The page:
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Omaha Public Stirred over Reading of Bible in Schools As Classic

October 8, 1926
See Original Daily Bulletin From This Date

(Jewish Daily Bulletin)

A request made by the Council Bluffs, lowa., chapter of the Daughters of the American Revolution to have the Bible used in the public schools of that city “for literary and not religious study,” created much discussion among Jews and non-Jews in Omaha and Council Bluffs.

The request, made in a letter to the Bluffs school board read: “We propose to have the reading of the Bible in the public schools, without sectarian comment, at the opening of school in the morning. We have seen the Catholic priest and talked to Rabbi Cohn and both say that it will be agreeable to them and to their people to read, especially from the Psalter.” Many students have never heard of God except as used in profanity, the letter states.

Rabbi Frederick Cohn of Omaha stated “it would not be safe to study the Bible in the public schools and I would strongly oppose such a move, but I was informed that it was not to be the study of the entire Bible, but just certain psalms.” Harry H. Lapidus, president of the Jewish Community center here, said: “There is absolutely no question that we should be opposed to it. The Bible should not be introduced into the public school. Prejudice and bad feeling would spring up among the children.”

The Rev. Peter Gannon, editor of “The True Voice,” the official Catholic paper here, said: “I do not believe the study of the Bible should be permitted in the public schools. It would create friction and should be kept out of the schools. No minister or educator here favored the study of the entire Bible, as planned, but many suggested the study of portions of the Bible if printed as a book of classics.”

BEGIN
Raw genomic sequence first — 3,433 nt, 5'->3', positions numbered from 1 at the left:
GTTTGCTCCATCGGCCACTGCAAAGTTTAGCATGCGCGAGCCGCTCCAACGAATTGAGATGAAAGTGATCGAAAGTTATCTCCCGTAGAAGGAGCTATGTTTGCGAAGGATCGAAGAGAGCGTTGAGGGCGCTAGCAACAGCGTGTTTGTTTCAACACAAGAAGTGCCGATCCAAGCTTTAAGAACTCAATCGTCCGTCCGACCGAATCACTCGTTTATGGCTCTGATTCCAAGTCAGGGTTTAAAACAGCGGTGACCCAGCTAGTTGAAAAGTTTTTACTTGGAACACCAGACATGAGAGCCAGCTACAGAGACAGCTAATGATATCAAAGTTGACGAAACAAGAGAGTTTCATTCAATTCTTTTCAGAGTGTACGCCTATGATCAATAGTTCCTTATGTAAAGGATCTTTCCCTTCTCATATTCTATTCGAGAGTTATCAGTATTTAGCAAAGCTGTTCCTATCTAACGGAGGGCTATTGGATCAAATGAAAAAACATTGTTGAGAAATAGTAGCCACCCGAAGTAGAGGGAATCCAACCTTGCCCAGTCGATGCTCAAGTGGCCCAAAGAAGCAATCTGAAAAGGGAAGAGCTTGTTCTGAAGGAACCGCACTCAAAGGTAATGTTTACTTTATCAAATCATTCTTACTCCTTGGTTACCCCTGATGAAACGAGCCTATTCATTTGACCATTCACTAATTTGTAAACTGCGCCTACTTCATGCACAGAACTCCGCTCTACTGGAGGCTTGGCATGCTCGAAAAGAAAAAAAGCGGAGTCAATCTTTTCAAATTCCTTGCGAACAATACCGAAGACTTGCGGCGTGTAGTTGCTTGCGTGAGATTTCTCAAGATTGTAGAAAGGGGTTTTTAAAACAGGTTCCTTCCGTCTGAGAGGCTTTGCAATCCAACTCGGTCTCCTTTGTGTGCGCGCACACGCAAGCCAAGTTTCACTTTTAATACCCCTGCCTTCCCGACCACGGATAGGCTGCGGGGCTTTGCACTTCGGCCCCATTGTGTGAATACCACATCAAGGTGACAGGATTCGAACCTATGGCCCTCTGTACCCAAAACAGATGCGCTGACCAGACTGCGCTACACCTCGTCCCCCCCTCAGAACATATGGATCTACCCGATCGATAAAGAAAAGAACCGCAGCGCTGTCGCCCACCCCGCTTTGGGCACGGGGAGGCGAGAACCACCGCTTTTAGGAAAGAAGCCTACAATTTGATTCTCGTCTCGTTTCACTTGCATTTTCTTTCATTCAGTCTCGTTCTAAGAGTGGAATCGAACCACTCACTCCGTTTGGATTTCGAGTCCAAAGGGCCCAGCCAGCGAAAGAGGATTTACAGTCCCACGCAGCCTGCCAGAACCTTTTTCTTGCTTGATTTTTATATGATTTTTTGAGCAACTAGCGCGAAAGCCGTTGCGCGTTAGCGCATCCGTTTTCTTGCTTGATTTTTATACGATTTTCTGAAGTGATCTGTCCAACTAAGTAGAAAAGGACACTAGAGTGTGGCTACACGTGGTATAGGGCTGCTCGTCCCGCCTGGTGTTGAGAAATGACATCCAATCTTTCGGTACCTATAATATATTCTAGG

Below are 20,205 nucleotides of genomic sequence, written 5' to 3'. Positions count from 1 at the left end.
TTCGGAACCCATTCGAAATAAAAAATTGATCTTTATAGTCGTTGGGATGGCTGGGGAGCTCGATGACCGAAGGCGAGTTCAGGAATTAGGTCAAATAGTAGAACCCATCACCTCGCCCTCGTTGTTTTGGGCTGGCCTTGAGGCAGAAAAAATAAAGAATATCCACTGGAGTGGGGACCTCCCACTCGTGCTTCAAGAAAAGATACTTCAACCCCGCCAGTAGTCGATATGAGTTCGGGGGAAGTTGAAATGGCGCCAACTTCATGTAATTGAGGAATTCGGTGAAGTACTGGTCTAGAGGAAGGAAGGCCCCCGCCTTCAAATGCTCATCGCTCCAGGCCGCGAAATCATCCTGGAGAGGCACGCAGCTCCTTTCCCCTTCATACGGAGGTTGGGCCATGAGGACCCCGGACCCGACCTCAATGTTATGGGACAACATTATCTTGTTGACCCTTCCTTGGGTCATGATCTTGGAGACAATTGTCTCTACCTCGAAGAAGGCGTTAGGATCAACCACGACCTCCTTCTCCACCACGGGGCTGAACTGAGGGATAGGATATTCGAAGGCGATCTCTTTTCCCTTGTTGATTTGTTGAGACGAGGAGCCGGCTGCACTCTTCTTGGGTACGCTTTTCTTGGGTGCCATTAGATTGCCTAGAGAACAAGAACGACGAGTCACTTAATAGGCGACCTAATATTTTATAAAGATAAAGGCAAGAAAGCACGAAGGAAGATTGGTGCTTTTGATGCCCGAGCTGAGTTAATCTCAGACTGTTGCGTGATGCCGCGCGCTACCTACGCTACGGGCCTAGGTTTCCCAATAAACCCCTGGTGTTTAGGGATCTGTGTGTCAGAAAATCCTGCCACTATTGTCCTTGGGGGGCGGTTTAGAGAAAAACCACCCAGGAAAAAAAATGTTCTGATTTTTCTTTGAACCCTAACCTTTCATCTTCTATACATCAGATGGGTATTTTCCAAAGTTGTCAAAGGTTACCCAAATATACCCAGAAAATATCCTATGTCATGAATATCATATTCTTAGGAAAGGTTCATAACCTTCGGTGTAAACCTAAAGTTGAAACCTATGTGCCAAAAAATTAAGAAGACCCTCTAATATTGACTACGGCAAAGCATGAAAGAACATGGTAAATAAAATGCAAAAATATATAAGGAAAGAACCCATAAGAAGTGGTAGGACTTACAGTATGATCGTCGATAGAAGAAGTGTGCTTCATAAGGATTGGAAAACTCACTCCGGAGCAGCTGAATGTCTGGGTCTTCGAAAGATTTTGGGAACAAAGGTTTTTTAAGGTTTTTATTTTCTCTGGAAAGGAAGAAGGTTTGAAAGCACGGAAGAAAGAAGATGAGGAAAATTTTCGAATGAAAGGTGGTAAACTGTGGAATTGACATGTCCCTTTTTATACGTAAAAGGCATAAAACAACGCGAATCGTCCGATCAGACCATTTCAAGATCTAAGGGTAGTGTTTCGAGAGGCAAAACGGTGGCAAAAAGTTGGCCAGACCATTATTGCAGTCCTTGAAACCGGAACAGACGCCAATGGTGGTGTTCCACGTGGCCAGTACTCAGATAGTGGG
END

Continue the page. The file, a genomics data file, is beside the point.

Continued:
A luncheon to start the $5,000,000 campaign of the National Farm School will be held today at the Hotel White An appeal for “businesslike” support of The National Farm School Expansion Project will be made by Adam L. Gimbel, chairman of the Business Men’s Council of the project, which is composed of Abraham Erlanger, Samuel A. Vauclain, president of the Baldwin Locomotive Works; Manny Strauss, Business Consultant, and Ex-Governor Sproul of Pennsylvania.

Among those who are supporting the project are Herman Bernie, business manager of Ben Bernie’s Orchestra; Walter Hart Blumenthal, publisher; Maxwell Copeloff, manufacturer of coats and suits; Harry E. Cowan, furs; Miss June Crofut, dresses; L. F. Dannenbaum, silks; Gaston de Clairville, millinery; Samuel S. Dworkin, drugs; S. M. Edelstein, textiles; S. S. Epstein, underwear; Joseph Frankel, men’s clothing; Dr. H. A. Goldberg; Harry Golden, export and imports; Herbert S. Cohen, woolen goods; Mrs. H. B. L. Goldstein, Samuel H. Grossberg, men’s clothing; H. Gutman, art goods; Miss Cornelia M. Harris, underwear; Louis Kahn, threads and yarns; Maj. William Kennelly, real estate; David H. Knott, hotels and restaurants; J. Norman Levene, underwear.

Marie Trommer, writer on art and Jewish artists, has been awarded the 1926-27 competitive scholarship in painting by the Master Institute of United Arts. The scholarship provides for a year’s tuition at the school.

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